Second, specific attributes of successful models are highlighted in the report. Successful practices can identify and match patients with interventions likely to be beneficial. Such matching requires that practices understand the full spectrum of patient needs. Other attributes include an ability to coordinate care and communication between patients and care team, promote patient and family engagement in self-care, and facilitate transitions among care settings. One exemplary model is the Camden Coalition Project, which is an integrated cross-disciplinary care model that focuses on medical and social risk interventions and behavioral health services to meet the needs of low-income, vulnerable patients.8

    Third, common care delivery features in successful models include access to timely data for feedback and patient monitoring, extensive outreach mechanisms to patients’ communities and home, seamless integration of social services with the medical system, and standard protocols for appropriate patient follow-ups.

    Fourth, organizational culture is a key dimension of successful care models. Common operational features include emphasizing leadership at all levels, adapting and customizing care based on the changing needs of patients, and offering appropriate, specialized workforce training.

    Implications for Practicing Physicians

    Physicians currently face several obstacles in adopting more effective care models for high-need patients. These obstacles include financial incentives that make it difficult to provide the necessary services for these individuals, staff workforce training issues, and disparate data systems that cannot easily share or combine essential information on social factors with medical information. To overcome these challenges, physicians can engage in the following strategies.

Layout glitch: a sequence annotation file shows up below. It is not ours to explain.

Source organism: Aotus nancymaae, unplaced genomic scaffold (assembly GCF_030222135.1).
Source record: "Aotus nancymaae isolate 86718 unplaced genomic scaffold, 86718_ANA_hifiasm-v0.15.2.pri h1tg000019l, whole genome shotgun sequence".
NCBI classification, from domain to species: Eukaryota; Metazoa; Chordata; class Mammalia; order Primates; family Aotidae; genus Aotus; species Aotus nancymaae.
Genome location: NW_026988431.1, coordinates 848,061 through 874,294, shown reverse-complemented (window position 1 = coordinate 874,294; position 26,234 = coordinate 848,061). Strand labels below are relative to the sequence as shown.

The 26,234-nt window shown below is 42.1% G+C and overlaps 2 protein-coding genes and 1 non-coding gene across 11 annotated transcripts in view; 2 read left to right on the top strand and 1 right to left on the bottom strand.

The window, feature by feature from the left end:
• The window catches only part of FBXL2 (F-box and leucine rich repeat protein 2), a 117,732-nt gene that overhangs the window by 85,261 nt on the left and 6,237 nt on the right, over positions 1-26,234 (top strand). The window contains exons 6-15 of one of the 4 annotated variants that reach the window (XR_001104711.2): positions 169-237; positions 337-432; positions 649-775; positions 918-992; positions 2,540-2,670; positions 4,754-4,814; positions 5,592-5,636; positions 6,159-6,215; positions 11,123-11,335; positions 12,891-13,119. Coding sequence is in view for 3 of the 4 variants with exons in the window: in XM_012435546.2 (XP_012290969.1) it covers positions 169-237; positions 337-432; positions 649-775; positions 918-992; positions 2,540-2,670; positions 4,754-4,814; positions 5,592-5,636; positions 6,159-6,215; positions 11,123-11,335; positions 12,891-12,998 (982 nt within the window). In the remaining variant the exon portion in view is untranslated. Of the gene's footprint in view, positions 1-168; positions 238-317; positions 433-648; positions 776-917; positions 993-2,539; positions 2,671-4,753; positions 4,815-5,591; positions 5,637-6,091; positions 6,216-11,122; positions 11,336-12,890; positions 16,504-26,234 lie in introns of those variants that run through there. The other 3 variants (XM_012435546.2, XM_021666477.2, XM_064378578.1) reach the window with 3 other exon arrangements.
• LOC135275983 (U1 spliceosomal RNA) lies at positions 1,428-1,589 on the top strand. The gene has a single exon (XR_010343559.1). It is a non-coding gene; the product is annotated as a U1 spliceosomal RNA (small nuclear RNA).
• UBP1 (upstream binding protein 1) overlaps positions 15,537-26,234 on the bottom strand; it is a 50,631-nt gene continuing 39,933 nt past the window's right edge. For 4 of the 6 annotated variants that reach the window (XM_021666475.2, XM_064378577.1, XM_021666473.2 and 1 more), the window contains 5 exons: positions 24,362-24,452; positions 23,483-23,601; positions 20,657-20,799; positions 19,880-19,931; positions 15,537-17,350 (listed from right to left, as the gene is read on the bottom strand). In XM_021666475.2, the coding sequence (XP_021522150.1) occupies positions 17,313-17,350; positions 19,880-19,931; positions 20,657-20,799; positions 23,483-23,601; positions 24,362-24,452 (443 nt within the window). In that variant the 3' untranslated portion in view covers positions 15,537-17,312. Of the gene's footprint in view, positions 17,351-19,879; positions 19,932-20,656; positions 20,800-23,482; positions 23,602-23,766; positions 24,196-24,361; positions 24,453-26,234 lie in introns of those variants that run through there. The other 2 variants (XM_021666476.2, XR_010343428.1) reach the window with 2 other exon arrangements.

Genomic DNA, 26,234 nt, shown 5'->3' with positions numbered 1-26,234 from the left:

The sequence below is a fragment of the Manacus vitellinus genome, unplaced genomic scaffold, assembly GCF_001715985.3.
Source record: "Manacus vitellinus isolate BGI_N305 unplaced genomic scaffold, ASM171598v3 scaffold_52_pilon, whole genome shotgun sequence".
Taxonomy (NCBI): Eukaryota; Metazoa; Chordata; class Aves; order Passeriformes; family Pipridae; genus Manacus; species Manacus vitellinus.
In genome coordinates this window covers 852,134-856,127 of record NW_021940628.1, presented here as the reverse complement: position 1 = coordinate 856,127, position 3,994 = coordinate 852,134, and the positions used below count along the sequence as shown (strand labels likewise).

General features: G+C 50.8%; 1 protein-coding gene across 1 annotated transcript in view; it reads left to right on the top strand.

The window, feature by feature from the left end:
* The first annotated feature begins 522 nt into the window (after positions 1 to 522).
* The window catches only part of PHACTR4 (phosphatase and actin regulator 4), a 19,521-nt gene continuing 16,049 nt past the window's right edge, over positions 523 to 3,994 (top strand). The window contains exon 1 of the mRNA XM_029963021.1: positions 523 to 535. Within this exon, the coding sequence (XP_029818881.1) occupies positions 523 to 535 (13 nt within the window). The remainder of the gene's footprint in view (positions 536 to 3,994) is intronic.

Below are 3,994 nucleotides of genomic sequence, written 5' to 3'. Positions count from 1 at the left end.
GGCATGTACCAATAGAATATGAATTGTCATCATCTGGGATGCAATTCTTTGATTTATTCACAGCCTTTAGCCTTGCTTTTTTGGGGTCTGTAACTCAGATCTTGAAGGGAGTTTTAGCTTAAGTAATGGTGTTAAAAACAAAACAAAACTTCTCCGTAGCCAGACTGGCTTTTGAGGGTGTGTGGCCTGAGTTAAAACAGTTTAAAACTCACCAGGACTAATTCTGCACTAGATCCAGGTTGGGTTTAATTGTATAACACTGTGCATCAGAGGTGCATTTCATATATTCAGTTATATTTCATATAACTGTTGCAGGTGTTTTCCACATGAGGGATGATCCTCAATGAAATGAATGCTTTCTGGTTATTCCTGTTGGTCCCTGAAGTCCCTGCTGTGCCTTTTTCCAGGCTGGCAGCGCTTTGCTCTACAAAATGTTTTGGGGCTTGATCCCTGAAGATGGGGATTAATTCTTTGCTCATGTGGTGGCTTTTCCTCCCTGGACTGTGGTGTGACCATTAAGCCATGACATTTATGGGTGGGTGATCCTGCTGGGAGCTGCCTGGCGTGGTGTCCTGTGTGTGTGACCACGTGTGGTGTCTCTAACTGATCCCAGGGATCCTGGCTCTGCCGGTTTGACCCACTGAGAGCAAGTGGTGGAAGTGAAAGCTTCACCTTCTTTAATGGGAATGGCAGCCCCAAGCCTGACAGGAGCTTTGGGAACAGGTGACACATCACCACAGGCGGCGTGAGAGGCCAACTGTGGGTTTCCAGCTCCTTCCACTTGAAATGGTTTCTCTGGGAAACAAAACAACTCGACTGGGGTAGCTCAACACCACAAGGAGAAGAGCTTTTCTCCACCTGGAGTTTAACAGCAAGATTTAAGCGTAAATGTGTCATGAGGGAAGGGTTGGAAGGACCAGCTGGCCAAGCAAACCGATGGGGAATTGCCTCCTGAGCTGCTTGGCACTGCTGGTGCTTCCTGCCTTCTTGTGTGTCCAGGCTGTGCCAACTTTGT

First, physicians should seek participation in alternative payment models that allow integration of medical and social services and pay for all care of the patient as opposed to piecemeal payments, which are common with fee-for-service care. Currently, several private payers are engaging in these efforts with physicians and hospitals, such as the alternative quality contract of Blue Cross Blue Shield of Massachusetts. Public payers are also shifting toward payment models, such as accountable care organizations. As these alternative payment models proliferate, it is critical that physicians push for additional services, such as better access to mental health or substance abuse treatments. Many new models encourage patients to receive care at home and pay for training of staff to visit and care for patients at home.

    Second, physicians and group practices should consider adoption of care models that target specific high-need populations. The NAM report not only offers a promising starting point for identifying segments of high-need patients but also points to resources such as the Institute for Healthcare Improvement Better Care Patient Playbook,9 which was developed to help clinicians implement evidence-based interventions that can improve care for specific segments of the high-need patient population.